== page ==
New research opens a window on the minds of plants
Hardly articulate, the tiny strangleweed, a pale parasitic plant, can sense the presence of friends, foes, and food, and make adroit decisions on how to approach them.
Mustard weed, a common plant with a six-week life cycle, can't find its way in the world if its root-tip statolith - a starchy "brain" that communicates with the rest of the plant - is cut off.
The ground-hugging mayapple plans its growth two years into the future, based on computations of weather patterns. And many who visit the redwoods of the Northwest come away awed by the trees' survival for millenniums - a journey that, for some trees, precedes the Parthenon.
As trowel-wielding scientists dig up a trove of new findings, even those skeptical of the evolving paradigm of "plant intelligence" acknowledge that, down to the simplest magnolia or fern, flora have the smarts of the forest. Some scientists say they carefully consider their environment, speculate on the future, conquer territory and enemies, and are often capable of forethought - revelations that could affect everyone from gardeners to philosophers.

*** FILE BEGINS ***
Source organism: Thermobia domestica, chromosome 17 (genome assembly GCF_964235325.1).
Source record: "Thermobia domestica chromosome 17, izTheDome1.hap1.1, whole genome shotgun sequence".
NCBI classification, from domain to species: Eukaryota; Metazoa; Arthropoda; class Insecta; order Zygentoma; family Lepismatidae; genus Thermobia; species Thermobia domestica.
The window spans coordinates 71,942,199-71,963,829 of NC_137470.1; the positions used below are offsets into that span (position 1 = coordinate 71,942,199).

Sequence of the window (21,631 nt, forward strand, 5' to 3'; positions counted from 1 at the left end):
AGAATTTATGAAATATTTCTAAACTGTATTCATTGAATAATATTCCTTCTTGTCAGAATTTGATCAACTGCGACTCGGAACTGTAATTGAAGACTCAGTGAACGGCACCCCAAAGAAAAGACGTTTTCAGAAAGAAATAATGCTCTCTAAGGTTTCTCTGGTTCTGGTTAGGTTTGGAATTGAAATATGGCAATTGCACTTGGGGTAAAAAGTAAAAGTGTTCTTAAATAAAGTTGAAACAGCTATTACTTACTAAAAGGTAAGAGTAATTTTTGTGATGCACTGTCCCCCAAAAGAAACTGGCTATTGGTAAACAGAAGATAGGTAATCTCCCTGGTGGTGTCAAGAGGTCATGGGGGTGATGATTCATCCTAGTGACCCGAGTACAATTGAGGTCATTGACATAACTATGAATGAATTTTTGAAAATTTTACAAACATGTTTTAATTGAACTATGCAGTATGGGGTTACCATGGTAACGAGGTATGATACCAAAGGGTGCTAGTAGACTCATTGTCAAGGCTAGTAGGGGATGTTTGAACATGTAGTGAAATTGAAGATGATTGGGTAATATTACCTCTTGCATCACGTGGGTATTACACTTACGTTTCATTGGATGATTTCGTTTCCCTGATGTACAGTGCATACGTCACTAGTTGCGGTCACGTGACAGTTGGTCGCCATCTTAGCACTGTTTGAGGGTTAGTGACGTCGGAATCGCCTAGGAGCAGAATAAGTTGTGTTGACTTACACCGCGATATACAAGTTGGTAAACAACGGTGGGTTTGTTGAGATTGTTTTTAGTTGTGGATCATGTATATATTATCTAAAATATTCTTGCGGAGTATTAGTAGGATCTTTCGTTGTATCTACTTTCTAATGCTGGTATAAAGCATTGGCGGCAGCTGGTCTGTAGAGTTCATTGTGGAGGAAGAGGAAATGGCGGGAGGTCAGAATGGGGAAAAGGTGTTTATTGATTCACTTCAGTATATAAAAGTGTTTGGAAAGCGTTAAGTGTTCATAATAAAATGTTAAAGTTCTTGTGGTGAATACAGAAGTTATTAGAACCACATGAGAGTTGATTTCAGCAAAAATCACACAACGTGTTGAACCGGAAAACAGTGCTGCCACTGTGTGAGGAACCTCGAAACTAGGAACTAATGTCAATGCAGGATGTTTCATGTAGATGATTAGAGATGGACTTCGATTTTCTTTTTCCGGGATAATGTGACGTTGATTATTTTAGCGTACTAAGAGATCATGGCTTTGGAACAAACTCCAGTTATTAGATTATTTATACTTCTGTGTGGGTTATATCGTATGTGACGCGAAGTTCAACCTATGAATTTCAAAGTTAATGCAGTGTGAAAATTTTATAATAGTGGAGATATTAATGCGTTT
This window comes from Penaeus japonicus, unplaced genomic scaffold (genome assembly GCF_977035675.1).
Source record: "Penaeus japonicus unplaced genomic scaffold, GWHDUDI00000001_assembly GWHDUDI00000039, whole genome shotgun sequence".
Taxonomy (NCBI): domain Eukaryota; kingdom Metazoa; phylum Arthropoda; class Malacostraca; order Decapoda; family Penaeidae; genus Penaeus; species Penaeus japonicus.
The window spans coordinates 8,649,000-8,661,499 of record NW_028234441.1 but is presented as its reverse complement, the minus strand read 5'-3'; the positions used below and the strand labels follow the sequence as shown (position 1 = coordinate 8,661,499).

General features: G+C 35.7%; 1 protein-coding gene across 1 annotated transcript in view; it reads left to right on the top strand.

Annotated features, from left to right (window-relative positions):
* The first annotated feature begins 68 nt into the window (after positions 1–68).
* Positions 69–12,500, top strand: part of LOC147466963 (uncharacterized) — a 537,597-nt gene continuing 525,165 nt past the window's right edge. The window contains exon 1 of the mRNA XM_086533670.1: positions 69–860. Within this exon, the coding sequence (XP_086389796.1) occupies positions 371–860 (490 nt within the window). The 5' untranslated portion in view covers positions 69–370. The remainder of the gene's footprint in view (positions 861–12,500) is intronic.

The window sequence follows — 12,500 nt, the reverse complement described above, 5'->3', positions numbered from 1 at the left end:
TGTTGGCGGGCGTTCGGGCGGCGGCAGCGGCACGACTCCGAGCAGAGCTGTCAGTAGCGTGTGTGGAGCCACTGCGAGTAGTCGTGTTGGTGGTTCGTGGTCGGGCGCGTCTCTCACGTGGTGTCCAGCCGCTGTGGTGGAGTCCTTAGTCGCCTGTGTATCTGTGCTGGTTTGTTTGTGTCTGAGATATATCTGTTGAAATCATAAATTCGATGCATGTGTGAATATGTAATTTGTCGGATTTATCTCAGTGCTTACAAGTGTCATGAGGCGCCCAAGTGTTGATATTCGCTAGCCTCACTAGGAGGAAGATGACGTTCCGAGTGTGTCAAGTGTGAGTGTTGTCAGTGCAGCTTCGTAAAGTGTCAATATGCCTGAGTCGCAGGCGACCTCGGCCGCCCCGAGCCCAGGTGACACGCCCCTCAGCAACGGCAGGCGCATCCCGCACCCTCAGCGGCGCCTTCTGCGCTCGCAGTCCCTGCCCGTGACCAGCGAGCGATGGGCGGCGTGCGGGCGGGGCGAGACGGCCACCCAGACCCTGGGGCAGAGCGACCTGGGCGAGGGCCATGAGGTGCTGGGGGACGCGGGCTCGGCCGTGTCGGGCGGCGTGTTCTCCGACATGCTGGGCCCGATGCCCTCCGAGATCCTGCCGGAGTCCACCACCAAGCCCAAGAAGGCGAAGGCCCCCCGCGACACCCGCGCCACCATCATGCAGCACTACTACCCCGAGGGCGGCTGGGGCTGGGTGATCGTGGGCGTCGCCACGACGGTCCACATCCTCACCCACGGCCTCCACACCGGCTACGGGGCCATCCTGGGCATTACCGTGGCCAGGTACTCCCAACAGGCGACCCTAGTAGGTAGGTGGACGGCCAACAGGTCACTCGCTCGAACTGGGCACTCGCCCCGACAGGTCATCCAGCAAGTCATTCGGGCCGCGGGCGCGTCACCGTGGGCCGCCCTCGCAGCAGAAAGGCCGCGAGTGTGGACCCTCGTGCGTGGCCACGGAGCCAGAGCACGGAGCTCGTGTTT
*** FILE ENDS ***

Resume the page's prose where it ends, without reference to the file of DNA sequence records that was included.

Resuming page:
Indeed, extraordinary new findings on how plants investigate and respond to their environments are part of a sprouting debate over the nature of intelligence itself.
"The attitude of people is changing quite substantially," says Anthony Trewavas, a plant
biochemist at the University of Edinburgh in Scotland and a prominent scholar of plant intelligence. "The idea of intelligence is going from the very narrow view that it's just human to something that's much more generally found in life."
To be sure, there are no signs of Socratic logic or Shakespearean thought, and the subject of plant "brains" has sparked heated exchanges at botany conferences. Plants, skeptics scoff, surely don't fall in love, bake soufflés, or ponder poetry. And can a simple reaction to one's environment truly qualify as active, intentional reasoning?